   P/E ratio is the strength with which investors value earnings as expressed
in stock price
 Divide the current market price of the stock by the latest 12-month
earnings
 Price paid for each \$1of earnings

P/E Ratio or Earnings Multiplier Approach
   To estimate share value

P0
Po  E 1 ( Justified (      ))
E1
where
   E1 = estimated earnings
   Justified P/E
 Using market or industry P/E multiples as
benchmarks, the investor will try to establish
a multiple that the investor feels that the
stock will trade at in the future
   P/E ratio can be derived from ( if constant growth)
D1
P0 
kg

   Indicates the factors that affect the estimated P/E ratio

   Factors that Affect the estimated P/E
 Dividend Payout
 The higher the payout ratio, the higher the justified P/E
 Payout ratio is the proportion of earnings that are paid out
as dividends
 Required Rate of return
 The higher the required rate of return, k, the lower the justified P/E
 Expected growth rate
 The higher the expected growth rate, g, the higher the justified P/E

Retained
Earnings Earnings                Return
=          +[ Earnings*        ]
next year this year              on R.E.
this year

Retained
     E t +1 = E t + [              * R]
Earnings

Retained
E t+1 = E t + [      Earnings
                                    * R]
Et Et                    Et

       1+ g = 1+ [Retentionrate * R]

     g = (Retentionrate)* (Return on earnings)
Understanding the P/E Ratio
   P/E should be higher for companies with earnings that are expected to
grow rapidly
   P/E should be higher for companies with less risk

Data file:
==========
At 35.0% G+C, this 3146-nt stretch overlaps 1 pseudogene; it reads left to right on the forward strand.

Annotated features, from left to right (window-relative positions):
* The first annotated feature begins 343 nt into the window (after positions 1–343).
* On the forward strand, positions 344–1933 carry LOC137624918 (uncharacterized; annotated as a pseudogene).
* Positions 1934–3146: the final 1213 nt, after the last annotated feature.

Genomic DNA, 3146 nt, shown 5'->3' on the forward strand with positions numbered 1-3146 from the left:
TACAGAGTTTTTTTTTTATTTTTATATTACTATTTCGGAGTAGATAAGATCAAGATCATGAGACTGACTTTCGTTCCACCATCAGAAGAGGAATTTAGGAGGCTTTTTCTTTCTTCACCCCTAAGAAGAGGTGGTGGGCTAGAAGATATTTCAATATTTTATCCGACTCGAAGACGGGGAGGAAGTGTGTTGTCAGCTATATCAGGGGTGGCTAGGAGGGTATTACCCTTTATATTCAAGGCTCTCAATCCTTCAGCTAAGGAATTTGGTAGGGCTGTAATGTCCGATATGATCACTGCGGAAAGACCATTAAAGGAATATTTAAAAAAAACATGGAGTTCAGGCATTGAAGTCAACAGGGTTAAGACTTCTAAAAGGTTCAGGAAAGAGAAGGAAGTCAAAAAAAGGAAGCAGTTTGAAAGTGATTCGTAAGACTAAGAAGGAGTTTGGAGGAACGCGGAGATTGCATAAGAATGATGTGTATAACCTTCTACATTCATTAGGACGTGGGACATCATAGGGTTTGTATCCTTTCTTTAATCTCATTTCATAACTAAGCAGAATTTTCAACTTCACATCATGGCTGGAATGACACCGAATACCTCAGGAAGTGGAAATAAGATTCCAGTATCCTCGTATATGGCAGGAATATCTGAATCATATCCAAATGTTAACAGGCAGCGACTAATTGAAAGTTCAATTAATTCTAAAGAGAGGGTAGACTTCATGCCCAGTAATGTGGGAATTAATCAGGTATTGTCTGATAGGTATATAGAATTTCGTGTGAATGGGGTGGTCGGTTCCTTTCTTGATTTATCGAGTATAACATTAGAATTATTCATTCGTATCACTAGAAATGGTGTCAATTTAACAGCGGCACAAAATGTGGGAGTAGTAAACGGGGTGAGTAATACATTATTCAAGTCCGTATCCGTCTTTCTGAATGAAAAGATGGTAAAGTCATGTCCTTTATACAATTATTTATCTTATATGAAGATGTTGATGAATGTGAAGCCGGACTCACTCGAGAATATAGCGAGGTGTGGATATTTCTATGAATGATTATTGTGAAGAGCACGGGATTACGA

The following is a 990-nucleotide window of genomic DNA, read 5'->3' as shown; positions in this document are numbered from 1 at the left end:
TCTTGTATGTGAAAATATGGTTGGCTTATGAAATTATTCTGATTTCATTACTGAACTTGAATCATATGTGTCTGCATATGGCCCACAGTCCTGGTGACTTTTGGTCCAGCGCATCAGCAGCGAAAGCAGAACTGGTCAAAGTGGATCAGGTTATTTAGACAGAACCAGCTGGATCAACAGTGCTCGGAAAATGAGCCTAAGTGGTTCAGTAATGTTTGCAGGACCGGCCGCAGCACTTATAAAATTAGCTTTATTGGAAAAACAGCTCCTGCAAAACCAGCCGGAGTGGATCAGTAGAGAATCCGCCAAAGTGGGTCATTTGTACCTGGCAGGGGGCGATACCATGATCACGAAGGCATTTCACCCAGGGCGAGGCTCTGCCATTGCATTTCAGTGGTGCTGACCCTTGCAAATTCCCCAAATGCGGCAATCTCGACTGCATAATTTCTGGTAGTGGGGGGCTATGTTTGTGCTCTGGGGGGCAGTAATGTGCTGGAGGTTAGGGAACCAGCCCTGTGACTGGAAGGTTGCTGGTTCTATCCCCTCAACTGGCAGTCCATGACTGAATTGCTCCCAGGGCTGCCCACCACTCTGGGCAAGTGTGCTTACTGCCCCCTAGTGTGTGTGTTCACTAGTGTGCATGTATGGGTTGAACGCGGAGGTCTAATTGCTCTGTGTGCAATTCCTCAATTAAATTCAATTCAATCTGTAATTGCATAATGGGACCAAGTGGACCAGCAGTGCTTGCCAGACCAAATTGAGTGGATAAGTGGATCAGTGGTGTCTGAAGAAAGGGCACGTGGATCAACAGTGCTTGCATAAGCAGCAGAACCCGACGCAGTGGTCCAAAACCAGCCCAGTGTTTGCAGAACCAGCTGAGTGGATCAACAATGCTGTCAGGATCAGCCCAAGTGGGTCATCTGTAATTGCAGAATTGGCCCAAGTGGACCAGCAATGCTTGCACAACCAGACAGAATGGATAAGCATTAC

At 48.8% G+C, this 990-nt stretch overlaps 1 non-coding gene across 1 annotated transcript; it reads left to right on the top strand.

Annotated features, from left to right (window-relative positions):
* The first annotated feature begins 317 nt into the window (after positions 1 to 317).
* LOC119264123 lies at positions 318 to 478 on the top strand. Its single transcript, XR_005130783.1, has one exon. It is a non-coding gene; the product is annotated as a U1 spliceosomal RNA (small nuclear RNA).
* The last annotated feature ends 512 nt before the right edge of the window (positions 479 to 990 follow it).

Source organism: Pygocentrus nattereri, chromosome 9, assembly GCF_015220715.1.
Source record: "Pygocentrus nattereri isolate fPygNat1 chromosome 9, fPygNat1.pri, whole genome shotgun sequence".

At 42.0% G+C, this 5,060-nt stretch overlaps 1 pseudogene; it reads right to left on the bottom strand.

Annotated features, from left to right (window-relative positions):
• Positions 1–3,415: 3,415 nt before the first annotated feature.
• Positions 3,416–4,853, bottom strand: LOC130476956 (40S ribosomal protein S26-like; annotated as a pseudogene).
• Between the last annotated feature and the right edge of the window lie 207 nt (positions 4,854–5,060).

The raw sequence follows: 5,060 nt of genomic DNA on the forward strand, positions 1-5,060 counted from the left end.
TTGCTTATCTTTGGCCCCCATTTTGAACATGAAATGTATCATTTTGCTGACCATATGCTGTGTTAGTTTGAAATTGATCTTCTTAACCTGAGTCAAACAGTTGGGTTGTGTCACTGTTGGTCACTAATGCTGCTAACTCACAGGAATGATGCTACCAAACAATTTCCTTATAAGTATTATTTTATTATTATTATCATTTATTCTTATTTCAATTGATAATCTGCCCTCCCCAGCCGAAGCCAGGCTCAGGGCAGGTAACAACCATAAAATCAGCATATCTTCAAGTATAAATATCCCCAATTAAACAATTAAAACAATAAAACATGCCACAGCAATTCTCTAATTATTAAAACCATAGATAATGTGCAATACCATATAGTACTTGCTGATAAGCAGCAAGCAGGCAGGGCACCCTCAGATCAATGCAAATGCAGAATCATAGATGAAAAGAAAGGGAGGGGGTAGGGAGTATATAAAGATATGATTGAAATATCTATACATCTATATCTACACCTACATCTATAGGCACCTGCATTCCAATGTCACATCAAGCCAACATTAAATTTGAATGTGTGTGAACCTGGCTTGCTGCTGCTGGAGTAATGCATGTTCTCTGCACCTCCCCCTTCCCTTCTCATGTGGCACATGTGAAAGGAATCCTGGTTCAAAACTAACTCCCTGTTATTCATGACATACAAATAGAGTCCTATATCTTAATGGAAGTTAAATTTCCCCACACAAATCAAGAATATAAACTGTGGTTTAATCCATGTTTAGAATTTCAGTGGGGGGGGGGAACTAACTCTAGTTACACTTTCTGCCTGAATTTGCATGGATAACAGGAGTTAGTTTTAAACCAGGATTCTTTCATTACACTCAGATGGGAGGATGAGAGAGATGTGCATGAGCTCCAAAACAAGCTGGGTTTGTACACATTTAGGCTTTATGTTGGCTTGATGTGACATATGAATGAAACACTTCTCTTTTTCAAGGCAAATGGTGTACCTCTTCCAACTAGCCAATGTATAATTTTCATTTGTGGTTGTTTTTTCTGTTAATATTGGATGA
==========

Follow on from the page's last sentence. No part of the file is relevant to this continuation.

   Can firms increase payout ratio to increase market price?
 P/E depends on the investors assumptions of future earnings
(growth factor) and risk
 Will future growth prospects be affected?
 Does rapid growth affect the riskiness of earnings?
 Will the required return be affected?
 Are some growth factors more desirable than others?
   P/E ratios reflect expected growth and risk

P/E Ratios and Interest Rates
   A P/E ratio reflects investor optimism and pessimism
 Related to the required rate of return
   As interest rates increase, required rates of return on all securities
generally increase
   P/E ratios and interest rates are indirectly related
 As required rate increases, the price of stock drops, and the P/E
must also fall

Which Approach Is Best?
   Best estimate is probably the present value of the (estimated) dividends
 Problems
 Can future dividends be estimated with accuracy?
 Investors like to focus on capital gains not dividends
   P/E multiplier remains popular for its ease in use and the objections to the
dividend discount model
 Problems
 Must estimate earnings which is the first step in estimating
dividends
   Complementary approaches?
 P/E ratio can be derived from the constant-growth version of the
dividend discount model
 Dividends are paid out of earnings
 Using both increases the likelihood of obtaining reasonable results
   Dealing with uncertain future is always subject to error

Other Multiples
   Price-to-book value ratio
 Ratio of share price to stockholder equity as measured on the
balance sheet
 Asset book value and market value must be similar to be
meaningful
 Sometimes used in valuing financial companies